Another restrictive bid?

The Tuesday, December 31, 2015 city council has an item on it that shows us what the community thinks of doing business with the city.

According to the backup material for agenda item 18.1 the city leases between 350 and 400 copiers.  A request for proposals was issued and four vendors responded.

If the city exercises the two one-year extensions tied to this three year contract, the vendor will be paid around $2.3 million dollars.

Four bidders responded.

Why is it that the tabulation sheet only rates one bidder–the one that they want to award the business to?


Were the specifications made restrictive so that the vendor the city wants to do business with was the only one that could qualify?

What was wrong with the other three vendors that they were not even evaluated?

We deserve better



3 Responses to Another restrictive bid?

  1. Jerry K says:

    Wasn’t this the same method they used to solicit a baseball team operator?


  2. Homeowner777 says:

    If you designate that the copiers have to do 16.3 sheets per minute,
    and use dry toner,
    and “exact this” and “exact that”, then that narrows the copiers down to maybe 2 brands, and the one company they want to do business with. (A relative of a City Council member ?)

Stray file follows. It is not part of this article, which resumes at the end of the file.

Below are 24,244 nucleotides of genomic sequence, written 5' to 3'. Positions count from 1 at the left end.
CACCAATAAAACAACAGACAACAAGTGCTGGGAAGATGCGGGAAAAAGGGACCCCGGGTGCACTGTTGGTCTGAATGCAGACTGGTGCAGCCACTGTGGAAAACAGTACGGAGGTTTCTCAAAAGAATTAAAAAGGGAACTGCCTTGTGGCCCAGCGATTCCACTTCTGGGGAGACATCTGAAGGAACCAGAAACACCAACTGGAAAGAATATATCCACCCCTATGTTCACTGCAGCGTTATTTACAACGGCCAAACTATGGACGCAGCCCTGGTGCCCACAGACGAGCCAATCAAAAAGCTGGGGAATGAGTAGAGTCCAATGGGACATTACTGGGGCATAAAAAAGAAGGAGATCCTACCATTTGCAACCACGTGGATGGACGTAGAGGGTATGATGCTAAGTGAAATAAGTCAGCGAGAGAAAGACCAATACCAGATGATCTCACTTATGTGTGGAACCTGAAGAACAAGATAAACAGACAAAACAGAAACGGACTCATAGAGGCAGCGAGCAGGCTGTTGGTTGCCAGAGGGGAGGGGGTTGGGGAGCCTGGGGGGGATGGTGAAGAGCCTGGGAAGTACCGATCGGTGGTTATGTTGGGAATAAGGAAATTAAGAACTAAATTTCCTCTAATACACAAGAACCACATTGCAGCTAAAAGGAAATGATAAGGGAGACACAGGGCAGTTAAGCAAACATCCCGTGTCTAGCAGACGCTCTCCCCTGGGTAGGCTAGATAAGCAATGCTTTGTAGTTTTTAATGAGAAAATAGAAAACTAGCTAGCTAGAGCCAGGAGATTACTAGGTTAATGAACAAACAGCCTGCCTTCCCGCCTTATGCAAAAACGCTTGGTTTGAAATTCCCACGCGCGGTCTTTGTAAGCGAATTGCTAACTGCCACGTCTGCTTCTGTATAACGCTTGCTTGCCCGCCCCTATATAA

(Or a friend of a relative that also got you a much needed home loan?)

    Many stores have, on purpose, have had products labeled differently, with slightly different specs, (Even though they are the same as 12 other stores) so that they dont have to price match and the UPC codes are different by 2-3 numbers. . . so the public cannot compare apples to apples.
    (Even though it . . . . IS . . . . the exact same item.)

    To make matters worse, this favored vendor could underbid by dumping Last Years Copier models (discontinued but still “OK”) on the City, to make a MUCH wider profit margin.

    Or, the Copiers are discounted for the bidding purpose . . . BUT USE. . . much much more expensive toner or ink.

    (And they make their profit from the toner/ ink and service fees.)

    The whole package needs to be spec.’d out to see what the TOTAL costs are, machines . . AND . . toner . . and service.

    NOTE: also the New Models of copiers are not necessarily the best. Products are made/ cheapened. . . as they go.

    So, in a big purchase or lease, you’d need an Copy Machine EXPERT to even decide WHICH copy machines fit the bill for overall costs. (Not necessarily the Vendor.)

    i.e. . . . Before you choose a car, you pretty much decide FIRST what brand, make and model . . before you head to any dealers (Vendors).

    The City Council and staff are only Experts at wearing black dresses and Extra Tall high heals . . that go . . click, click, click, click, click, . . . on the hard tile floors at City Hall.


  3. And, if they still operate their copiers like they were operated many years ago (a special “key” to operate it, have to obtain the “key” from its guardian, someone supposedly keeping close track on how many copies are being made, constant harping on the cost of toners and inks, and so on), they should take a look at how they acquire these things. I wonder if maybe it might not be more economical to buy the machines, find the ones that use the least ink/toner, and maintain them.


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